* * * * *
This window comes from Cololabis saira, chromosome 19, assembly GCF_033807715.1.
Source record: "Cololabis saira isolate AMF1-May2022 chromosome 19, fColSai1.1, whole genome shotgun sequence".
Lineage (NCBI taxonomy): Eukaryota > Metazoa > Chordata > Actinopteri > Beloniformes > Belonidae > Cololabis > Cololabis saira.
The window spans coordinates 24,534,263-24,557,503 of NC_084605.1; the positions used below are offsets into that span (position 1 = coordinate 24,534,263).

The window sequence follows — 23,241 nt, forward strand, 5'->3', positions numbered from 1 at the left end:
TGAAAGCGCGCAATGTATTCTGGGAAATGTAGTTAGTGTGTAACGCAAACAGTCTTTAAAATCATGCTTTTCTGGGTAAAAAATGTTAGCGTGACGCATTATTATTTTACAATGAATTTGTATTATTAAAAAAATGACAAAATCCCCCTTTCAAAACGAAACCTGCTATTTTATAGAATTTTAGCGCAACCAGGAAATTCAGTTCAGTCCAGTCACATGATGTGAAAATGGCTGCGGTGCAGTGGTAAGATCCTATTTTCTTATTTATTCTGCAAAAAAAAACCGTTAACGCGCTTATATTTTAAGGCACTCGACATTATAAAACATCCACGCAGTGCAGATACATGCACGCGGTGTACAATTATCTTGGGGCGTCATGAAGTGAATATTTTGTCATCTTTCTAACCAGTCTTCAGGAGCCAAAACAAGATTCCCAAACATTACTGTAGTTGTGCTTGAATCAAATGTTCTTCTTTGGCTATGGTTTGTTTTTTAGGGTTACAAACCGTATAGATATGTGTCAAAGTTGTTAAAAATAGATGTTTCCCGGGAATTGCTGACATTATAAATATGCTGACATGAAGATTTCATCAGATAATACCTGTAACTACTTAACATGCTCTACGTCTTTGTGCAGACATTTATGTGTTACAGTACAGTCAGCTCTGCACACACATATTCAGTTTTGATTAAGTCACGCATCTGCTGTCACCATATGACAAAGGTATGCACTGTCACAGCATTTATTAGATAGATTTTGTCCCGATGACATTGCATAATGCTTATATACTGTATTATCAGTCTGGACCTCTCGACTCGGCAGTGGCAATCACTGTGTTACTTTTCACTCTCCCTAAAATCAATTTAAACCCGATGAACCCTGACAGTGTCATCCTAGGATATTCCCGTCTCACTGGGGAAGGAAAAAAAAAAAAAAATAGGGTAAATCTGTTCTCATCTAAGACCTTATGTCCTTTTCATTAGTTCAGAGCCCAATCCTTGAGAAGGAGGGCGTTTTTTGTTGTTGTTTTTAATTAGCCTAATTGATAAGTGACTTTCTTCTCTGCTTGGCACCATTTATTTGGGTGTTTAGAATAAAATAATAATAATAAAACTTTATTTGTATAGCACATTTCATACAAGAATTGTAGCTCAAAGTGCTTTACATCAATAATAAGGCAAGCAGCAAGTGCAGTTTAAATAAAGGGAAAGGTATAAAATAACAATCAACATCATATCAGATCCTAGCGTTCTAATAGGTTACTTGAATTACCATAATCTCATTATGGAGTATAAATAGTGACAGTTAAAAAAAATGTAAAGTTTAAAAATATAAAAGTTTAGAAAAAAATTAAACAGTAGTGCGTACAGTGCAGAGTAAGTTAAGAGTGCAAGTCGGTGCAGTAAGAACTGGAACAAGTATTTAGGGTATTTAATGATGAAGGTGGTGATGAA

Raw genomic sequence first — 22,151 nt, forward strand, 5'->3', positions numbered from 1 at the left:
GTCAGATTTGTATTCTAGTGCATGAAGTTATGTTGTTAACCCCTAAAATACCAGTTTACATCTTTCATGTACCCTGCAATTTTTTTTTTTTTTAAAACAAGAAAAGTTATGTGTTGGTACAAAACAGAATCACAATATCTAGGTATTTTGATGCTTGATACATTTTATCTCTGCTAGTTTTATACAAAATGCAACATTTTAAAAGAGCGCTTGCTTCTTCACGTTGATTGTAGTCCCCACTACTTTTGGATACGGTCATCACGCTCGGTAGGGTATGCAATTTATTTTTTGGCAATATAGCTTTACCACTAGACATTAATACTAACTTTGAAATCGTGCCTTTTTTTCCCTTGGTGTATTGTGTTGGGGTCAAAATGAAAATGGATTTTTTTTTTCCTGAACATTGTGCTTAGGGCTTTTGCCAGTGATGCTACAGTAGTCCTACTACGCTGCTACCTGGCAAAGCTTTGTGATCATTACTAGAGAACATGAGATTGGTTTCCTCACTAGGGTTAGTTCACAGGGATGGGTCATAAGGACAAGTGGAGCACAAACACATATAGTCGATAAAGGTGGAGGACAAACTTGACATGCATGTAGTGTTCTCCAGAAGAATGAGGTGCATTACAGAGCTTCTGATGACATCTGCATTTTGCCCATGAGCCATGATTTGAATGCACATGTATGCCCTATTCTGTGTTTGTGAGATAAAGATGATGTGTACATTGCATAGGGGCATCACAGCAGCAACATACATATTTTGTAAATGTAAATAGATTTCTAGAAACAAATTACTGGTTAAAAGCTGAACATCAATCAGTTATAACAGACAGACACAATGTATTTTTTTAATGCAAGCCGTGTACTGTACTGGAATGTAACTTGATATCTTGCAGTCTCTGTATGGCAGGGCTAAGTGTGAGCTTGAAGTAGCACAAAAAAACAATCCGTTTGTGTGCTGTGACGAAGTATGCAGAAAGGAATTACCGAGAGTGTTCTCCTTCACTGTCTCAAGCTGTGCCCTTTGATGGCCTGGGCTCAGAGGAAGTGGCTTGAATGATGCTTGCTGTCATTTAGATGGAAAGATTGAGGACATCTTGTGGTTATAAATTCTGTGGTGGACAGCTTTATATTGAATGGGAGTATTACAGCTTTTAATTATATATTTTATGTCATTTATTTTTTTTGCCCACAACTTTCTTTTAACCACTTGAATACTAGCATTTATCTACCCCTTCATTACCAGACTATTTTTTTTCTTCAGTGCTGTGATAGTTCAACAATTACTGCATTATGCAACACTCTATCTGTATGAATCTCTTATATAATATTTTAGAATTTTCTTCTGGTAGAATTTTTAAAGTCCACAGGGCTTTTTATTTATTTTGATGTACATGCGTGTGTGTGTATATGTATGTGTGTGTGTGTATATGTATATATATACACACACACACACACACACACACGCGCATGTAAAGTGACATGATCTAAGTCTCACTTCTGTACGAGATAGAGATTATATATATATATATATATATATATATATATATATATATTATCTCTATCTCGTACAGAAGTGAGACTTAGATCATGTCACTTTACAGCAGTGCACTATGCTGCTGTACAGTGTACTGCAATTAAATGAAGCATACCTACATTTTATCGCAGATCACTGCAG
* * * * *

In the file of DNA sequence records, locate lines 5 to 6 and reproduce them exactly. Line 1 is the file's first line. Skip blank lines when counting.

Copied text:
The window sequence follows — 23,241 nt, forward strand, 5'->3', positions numbered from 1 at the left end:
TGAAAGCGCGCAATGTATTCTGGGAAATGTAGTTAGTGTGTAACGCAAACAGTCTTTAAAATCATGCTTTTCTGGGTAAAAAATGTTAGCGTGACGCATTATTATTTTACAATGAATTTGTATTATTAAAAAAATGACAAAATCCCCCTTTCAAAACGAAACCTGCTATTTTATAGAATTTTAGCGCAACCAGGAAATTCAGTTCAGTCCAGTCACATGATGTGAAAATGGCTGCGGTGCAGTGGTAAGATCCTATTTTCTTATTTATTCTGCAAAAAAAAACCGTTAACGCGCTTATATTTTAAGGCACTCGACATTATAAAACATCCACGCAGTGCAGATACATGCACGCGGTGTACAATTATCTTGGGGCGTCATGAAGTGAATATTTTGTCATCTTTCTAACCAGTCTTCAGGAGCCAAAACAAGATTCCCAAACATTACTGTAGTTGTGCTTGAATCAAATGTTCTTCTTTGGCTATGGTTTGTTTTTTAGGGTTACAAACCGTATAGATATGTGTCAAAGTTGTTAAAAATAGATGTTTCCCGGGAATTGCTGACATTATAAATATGCTGACATGAAGATTTCATCAGATAATACCTGTAACTACTTAACATGCTCTACGTCTTTGTGCAGACATTTATGTGTTACAGTACAGTCAGCTCTGCACACACATATTCAGTTTTGATTAAGTCACGCATCTGCTGTCACCATATGACAAAGGTATGCACTGTCACAGCATTTATTAGATAGATTTTGTCCCGATGACATTGCATAATGCTTATATACTGTATTATCAGTCTGGACCTCTCGACTCGGCAGTGGCAATCACTGTGTTACTTTTCACTCTCCCTAAAATCAATTTAAACCCGATGAACCCTGACAGTGTCATCCTAGGATATTCCCGTCTCACTGGGGAAGGAAAAAAAAAAAAAAATAGGGTAAATCTGTTCTCATCTAAGACCTTATGTCCTTTTCATTAGTTCAGAGCCCAATCCTTGAGAAGGAGGGCGTTTTTTGTTGTTGTTTTTAATTAGCCTAATTGATAAGTGACTTTCTTCTCTGCTTGGCACCATTTATTTGGGTGTTTAGAATAAAATAATAATAATAAAACTTTATTTGTATAGCACATTTCATACAAGAATTGTAGCTCAAAGTGCTTTACATCAATAATAAGGCAAGCAGCAAGTGCAGTTTAAATAAAGGGAAAGGTATAAAATAACAATCAACATCATATCAGATCCTAGCGTTCTAATAGGTTACTTGAATTACCATAATCTCATTATGGAGTATAAATAGTGACAGTTAAAAAAAATGTAAAGTTTAAAAATATAAAAGTTTAGAAAAAAATTAAACAGTAGTGCGTACAGTGCAGAGTAAGTTAAGAGTGCAAGTCGGTGCAGTAAGAACTGGAACAAGTATTTAGGGTATTTAATGATGAAGGTGGTGATGAA